KLEIN, MELANIE REIZES (1882–1960), British psychoanalyst. Born Melanie Reizes in Vienna, she settled in Budapest after her marriage to businessman Arthur Klein. There she became interested in psychoanalysis and was analyzed by Sándor Ferenzi. In 1919 she read her first paper on child development before the Budapest Psychoanalytical Society, and was subsequently invited by Karl *Abraham to practice in Berlin. Melanie Klein then began the therapy of children, interpreting their play as symbolic of fantasies and feelings of anxiety and guilt, in a manner similar to Sigmund *Freud's interpretation of dreams. On the invitation of Ernest Jones, in 1926 she moved to London, where she developed the technique of play analysis, and from 1930 began to analyze adults. Her findings aroused much controversy, but drew the support of a group of the British Psychoanalytical Society known as the "Kleinians." She expounded her main ideas in Die Psychoa nalyse des Kindes (1932; The Psychoanalysis of Children, 1932, 19503), which dealt with the child's love-hate relationship with the mother and with introjection. Her monograph, Love, Guilt and Reparation (in Love, Hate and Reparation, written with Joan Riviere, 1937), stressed that the instinctual urges of the child are experienced as unconscious fantasy. Her study of these processes was an important contribution to the understanding of infantile development. Melanie Klein remains one of the best-known psychoanalysts of her time; her theories remain both influential and controversial.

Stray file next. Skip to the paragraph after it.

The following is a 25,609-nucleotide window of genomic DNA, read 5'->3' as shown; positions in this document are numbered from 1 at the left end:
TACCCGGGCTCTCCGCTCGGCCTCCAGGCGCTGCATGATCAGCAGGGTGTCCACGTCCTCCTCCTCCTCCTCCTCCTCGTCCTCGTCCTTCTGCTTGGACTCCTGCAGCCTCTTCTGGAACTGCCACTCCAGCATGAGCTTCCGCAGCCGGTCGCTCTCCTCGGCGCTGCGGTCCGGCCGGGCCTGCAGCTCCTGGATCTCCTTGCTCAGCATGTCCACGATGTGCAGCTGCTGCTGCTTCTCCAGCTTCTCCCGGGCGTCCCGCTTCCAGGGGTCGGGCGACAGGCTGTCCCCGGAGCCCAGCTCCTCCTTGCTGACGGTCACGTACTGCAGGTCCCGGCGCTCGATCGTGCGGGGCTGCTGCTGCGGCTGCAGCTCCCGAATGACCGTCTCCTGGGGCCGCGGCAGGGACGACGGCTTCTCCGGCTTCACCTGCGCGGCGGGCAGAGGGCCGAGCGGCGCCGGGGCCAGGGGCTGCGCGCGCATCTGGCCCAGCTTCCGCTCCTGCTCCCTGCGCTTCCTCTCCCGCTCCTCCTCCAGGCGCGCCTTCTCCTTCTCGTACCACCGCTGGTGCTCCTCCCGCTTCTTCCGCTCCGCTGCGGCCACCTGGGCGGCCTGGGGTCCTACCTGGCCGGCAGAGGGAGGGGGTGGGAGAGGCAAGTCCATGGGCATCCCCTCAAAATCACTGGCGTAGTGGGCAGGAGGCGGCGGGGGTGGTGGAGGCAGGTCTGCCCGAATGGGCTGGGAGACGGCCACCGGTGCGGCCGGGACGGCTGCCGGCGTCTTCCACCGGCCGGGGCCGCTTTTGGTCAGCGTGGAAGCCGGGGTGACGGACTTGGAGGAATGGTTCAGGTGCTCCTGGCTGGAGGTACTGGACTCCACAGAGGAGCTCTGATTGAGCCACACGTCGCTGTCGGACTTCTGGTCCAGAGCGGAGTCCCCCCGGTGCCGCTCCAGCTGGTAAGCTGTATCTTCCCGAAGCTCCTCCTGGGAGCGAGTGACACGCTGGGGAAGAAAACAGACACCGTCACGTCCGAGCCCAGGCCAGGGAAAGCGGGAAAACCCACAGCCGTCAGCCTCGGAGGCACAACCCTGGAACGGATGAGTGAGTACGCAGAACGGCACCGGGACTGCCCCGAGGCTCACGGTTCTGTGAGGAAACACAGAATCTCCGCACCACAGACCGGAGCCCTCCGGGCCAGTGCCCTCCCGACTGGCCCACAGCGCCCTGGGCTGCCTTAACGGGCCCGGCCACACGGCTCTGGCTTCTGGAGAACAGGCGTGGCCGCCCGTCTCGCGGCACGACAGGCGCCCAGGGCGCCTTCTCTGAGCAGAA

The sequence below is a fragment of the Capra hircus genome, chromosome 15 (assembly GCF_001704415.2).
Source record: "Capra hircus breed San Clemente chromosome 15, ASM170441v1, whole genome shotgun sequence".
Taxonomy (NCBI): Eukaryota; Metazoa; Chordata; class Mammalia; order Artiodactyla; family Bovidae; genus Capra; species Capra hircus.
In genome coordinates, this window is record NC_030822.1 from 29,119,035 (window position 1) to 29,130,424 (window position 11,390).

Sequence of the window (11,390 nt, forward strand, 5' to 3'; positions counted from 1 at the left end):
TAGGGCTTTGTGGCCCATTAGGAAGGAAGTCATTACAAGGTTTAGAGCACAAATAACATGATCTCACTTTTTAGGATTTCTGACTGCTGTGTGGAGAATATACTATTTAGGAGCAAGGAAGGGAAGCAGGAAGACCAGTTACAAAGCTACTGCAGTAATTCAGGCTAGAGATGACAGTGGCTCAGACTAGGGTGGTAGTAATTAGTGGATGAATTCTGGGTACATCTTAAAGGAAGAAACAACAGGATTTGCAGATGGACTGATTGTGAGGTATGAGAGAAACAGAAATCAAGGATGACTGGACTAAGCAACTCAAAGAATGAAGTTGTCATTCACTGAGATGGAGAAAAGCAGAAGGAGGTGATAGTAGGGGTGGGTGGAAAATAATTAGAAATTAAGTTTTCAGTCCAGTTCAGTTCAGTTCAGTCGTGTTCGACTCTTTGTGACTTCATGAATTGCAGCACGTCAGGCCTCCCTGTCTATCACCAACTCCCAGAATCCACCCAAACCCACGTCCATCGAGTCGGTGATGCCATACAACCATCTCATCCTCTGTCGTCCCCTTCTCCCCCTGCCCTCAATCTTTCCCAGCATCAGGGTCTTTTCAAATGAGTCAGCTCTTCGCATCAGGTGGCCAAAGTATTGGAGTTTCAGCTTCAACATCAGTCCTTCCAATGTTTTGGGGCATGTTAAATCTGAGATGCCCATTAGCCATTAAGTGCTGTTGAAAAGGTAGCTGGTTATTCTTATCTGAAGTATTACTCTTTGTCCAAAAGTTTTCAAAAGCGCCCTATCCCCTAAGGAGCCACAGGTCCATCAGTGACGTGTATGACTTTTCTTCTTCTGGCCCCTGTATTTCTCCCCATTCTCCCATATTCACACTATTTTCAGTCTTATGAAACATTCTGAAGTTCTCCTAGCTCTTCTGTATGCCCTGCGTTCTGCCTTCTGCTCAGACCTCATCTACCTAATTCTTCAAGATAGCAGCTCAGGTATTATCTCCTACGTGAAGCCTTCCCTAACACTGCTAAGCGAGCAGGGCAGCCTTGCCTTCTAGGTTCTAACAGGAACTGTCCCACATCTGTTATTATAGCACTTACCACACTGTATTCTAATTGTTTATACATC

H. Segal, Introduction to the Work of Melanie Klein (1964), includes bibliographies; J.A. Lindon, in: F.G. Alexander et al. (eds.), Psychoanalytic Pioneers (1966), 360–72. ADD. BIBLIOGRAPHY: ODNB online; P. Grosskuth, Melanie Klein: Her Life and Work (1986); J. Segal, Melanie Klein (1992); O. Weininger, Melanie Klein: From Theory to Reality (1992).